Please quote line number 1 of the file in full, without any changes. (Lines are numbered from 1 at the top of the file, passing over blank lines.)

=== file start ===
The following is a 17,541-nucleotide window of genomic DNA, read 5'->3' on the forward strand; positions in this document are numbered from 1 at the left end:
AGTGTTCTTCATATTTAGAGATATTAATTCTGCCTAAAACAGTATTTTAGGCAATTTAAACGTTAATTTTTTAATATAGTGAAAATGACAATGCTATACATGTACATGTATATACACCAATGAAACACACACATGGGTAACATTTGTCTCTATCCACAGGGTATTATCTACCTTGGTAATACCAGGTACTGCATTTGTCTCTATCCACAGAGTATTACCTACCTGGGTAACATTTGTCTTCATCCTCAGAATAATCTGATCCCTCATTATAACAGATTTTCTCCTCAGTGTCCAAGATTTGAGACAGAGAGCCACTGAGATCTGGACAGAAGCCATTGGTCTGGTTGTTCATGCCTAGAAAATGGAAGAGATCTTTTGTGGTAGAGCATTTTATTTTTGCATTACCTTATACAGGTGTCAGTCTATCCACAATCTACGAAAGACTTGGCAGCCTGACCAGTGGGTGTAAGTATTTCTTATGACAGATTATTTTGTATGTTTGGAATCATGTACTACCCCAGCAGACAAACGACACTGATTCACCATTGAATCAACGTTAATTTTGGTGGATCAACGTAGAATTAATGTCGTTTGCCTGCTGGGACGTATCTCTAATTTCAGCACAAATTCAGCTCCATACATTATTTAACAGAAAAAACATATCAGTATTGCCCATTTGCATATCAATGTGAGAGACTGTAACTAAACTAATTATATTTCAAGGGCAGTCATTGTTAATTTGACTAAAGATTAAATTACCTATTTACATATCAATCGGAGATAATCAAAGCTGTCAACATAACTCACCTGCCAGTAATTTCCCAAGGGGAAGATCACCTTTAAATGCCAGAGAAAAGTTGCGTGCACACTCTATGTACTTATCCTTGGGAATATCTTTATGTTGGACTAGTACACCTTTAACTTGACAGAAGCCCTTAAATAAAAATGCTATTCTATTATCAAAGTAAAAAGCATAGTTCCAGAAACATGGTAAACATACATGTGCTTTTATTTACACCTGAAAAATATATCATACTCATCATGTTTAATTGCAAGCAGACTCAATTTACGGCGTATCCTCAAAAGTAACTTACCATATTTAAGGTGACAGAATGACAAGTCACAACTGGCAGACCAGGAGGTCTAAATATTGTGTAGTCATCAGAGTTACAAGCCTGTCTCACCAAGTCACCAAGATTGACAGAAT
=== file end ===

The following is a 17,541-nucleotide window of genomic DNA, read 5'->3' on the forward strand; positions in this document are numbered from 1 at the left end: